In severe, persistent asthma, symptoms occur throughout the day on most days, and nighttime symptoms occur often.
Asthma medications usually are taken orally or inhaled. Two types of medications are used to treat asthma: quick-relief medications and long-term control medications.
Quick-relief medications are taken when asthma symptoms first occur and provide relief within minutes. According to the National Heart, Lung, and Blood Institute (NHLBI), everyone with asthma needs to have a quick-relief medicine. The preferred quick-relief medicines are short-acting inhaled beta-agonists. These medicines, called bronchodilators, relax the muscles around the airways so they can expand and allow more air to pass through. Albuterol (Proventil, Ventolin) is an example of a short-acting inhaled beta-agonist. Another type of quick-relief medications is an inhaled anticholinergic. Like short-acting beta-agonists, they open the breathing passages. They take slightly longer than beta-agonists to work, but they last longer. Often, the two types of drugs are used together to provide greater relief. Ipratropium bromide (Atrovent) is an inhaled anticholinergic drug most often prescribed as an asthma quick-relief medication.
Long-term control medications are taken every day. They decrease swelling in the airways caused by inflammation. These medications need to be taken for a period of weeks before they are fully effective. The most effective, according to the NHLBI, are corticosteroids. They come in tablets, liquids or an inhaled form. The inhaled form is the most effective for long-term control because the medicine gets directly to where it is needed and does not cause many side effects. The oral forms (Prednisone) are usually used for short periods of time to control severe symptoms. Beclomethasone (Vancenase, Beclovent) and triamcinolone (Nasacort, Atolone) are examples of inhaled corticosteroids.
These are other long-term medications:
Inhaled long-acting beta-agonists -- Like short-acting beta-agonists, these relax the muscles of the airways, but they are not anti-inflammatory drugs. They usually are used with inhaled corticosteroid medicines. Salmeterol (Serevent) and formoterol (Foradil) are long-acting beta-agonists.
Leukotriene modifiers (montelukast, zafirlukast and zileuton) -- These prevent the effects of one of the chemicals the immune system releases during inflammation. These drugs are used either alone or with inhaled corticosteroids to decrease inflammation in the airways. Zileuton (Zyflo), zafirlukast (Accolate) and montelukast (Singulair) are examples of leukotriene inhibitors.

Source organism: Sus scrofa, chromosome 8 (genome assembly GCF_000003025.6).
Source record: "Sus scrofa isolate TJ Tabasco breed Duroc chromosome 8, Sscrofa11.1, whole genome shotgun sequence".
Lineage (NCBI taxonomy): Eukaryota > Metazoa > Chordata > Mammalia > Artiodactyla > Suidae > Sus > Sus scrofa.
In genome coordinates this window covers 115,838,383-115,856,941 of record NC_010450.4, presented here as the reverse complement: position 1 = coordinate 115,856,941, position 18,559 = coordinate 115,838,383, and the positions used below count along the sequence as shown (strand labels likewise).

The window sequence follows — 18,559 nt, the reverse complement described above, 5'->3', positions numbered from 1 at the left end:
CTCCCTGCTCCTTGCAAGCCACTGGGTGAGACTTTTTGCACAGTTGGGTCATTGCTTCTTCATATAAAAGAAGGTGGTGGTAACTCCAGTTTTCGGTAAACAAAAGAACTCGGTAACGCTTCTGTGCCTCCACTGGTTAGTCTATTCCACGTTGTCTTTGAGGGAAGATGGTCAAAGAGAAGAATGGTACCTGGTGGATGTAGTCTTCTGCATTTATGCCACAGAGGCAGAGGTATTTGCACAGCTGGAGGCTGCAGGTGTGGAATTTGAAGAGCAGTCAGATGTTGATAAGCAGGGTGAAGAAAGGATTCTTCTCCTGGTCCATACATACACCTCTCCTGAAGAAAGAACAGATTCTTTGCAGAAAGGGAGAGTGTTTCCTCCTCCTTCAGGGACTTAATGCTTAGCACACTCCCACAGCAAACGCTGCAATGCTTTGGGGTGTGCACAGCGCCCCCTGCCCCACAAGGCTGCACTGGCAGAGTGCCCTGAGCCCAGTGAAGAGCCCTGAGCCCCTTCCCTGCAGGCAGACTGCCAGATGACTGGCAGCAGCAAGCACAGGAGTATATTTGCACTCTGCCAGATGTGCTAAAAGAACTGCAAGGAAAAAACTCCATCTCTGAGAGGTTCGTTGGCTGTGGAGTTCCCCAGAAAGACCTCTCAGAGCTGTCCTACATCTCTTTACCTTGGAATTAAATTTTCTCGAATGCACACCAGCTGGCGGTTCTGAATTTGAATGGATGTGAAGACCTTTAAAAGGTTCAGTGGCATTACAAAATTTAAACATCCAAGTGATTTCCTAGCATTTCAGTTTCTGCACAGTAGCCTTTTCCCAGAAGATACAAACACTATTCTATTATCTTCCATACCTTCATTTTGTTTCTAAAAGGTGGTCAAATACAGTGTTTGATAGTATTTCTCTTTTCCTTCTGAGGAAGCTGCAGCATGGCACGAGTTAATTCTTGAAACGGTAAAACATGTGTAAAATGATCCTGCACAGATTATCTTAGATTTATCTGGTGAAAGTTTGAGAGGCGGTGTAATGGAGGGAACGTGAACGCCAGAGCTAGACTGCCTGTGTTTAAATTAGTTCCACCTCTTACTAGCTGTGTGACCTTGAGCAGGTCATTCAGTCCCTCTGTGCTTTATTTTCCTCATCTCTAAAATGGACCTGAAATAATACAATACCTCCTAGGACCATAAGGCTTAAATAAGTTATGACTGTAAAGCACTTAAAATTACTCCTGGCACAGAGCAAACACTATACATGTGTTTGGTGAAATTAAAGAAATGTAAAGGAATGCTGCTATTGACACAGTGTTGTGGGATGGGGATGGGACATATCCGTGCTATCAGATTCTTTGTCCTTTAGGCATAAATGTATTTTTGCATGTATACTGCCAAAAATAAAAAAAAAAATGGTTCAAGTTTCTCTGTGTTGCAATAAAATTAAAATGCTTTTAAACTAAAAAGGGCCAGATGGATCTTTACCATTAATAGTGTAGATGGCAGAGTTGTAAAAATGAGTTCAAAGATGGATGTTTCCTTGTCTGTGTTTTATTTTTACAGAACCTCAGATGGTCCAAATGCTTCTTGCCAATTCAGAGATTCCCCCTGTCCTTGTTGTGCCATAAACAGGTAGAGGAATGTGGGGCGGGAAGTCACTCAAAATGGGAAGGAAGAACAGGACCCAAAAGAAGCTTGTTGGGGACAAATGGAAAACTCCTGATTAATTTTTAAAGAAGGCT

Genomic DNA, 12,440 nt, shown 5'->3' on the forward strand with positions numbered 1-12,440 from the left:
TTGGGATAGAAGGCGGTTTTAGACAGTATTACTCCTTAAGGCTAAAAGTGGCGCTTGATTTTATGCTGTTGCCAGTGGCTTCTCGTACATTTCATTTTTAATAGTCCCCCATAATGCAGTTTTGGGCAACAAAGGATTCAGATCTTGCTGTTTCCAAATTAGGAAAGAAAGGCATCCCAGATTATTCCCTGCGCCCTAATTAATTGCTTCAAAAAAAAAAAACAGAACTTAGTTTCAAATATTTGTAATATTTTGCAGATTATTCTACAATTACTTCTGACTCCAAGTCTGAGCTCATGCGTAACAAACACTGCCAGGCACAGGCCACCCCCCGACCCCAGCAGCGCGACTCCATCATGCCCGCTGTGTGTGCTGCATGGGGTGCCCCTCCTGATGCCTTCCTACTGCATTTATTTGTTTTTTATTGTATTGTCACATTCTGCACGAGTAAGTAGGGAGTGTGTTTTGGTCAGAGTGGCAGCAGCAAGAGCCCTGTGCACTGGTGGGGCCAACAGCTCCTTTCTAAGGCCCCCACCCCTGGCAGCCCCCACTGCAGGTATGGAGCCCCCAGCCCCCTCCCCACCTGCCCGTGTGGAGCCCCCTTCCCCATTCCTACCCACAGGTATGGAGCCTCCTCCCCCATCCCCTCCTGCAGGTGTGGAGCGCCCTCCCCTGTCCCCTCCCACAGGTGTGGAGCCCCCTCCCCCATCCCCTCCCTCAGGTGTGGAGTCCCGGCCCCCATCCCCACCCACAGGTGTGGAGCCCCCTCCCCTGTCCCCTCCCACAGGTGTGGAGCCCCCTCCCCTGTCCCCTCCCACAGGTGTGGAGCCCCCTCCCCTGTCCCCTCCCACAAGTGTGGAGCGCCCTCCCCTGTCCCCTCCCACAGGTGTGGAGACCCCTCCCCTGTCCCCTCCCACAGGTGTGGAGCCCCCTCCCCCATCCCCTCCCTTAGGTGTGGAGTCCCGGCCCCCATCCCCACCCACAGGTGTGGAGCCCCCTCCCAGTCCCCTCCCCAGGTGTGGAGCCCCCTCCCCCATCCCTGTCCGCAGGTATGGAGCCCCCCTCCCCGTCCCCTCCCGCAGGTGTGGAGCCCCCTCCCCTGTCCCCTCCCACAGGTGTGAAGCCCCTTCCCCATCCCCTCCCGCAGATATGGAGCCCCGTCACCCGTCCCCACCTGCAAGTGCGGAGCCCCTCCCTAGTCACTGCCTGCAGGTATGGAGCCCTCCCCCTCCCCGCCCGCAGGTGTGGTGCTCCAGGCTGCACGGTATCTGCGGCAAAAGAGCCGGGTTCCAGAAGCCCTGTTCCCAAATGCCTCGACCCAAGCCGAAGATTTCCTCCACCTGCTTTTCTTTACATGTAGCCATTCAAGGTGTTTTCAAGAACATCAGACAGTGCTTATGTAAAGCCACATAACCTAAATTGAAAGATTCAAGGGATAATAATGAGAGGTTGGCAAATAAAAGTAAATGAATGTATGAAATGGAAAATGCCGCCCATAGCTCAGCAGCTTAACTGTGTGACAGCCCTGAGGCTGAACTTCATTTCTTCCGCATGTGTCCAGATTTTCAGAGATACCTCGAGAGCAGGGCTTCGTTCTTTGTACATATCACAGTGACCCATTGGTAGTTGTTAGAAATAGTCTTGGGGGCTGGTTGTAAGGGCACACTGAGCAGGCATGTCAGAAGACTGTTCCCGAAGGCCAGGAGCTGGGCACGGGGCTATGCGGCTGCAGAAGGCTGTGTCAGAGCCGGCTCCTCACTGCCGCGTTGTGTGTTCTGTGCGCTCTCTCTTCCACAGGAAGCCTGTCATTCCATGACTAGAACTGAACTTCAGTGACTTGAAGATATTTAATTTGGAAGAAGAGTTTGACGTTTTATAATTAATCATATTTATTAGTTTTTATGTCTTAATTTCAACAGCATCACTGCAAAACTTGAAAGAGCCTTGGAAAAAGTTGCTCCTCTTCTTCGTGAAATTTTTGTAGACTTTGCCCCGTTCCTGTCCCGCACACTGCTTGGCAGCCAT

Cromolyn and nedocromil -- These prevent the release of chemicals that cause inflammation in the airways.
Theophylline and aminophylline -- These work as long-acting bronchodilators. They are used alone or with inhaled corticosteroids. These drugs are related to caffeine.
Metered dose inhalers
Most medications that are inhaled come in metered dose inhalers (MDIs). It's important to use and store your MDI properly to get the correct dose of medication. Your health care provider should show you how to use an MDI and should watch you use it to be certain you are doing it correctly.
MDIs come in two forms: pressurized (wet) and dry powder. The pressurized MDIs are small canisters that contain the medicine and a propellant. After they are attached to a mouthpiece, they form an L shape. These MDIs must be shaken and primed before they are first used and may require an additional tube, called a spacer. It is important to count the number of times you use a pressurized MDI to make sure you don't run out of medicine. Throw it away when you have reached the number of doses of medicine it contains. An MDI can still contain propellant and appear full even after the medication is used up.
Dry powder MDIs are disc- or tube-shaped and do not require priming, shaking or a spacer. They do not use a propellant to push the medication into your lungs. The medicine is drawn into your lungs by taking a quick, deep breath. They usually have dose counters to help you know how many times the MDI has been used.
Immunotherapy (allergy shots)
Omalizumab, a monoclonal antibody that attacks an immunoglobulin associated with allergic reactions, can be used for severe asthma attacks in adults and children age 12 and over. A mixture of the various pollens, mold spores, animal danders, and dust mites to which the patient is allergic is formulated. This mixture is called an allergy extract (vaccine). By administering increasing doses of the allergy extract, the person's natural immune system is enhanced and learns to fight off the allergens. This extract contains no medication such as antihistamines or corticosteroids.
The shots are given once a week or twice weekly until the maximum dose is tolerated.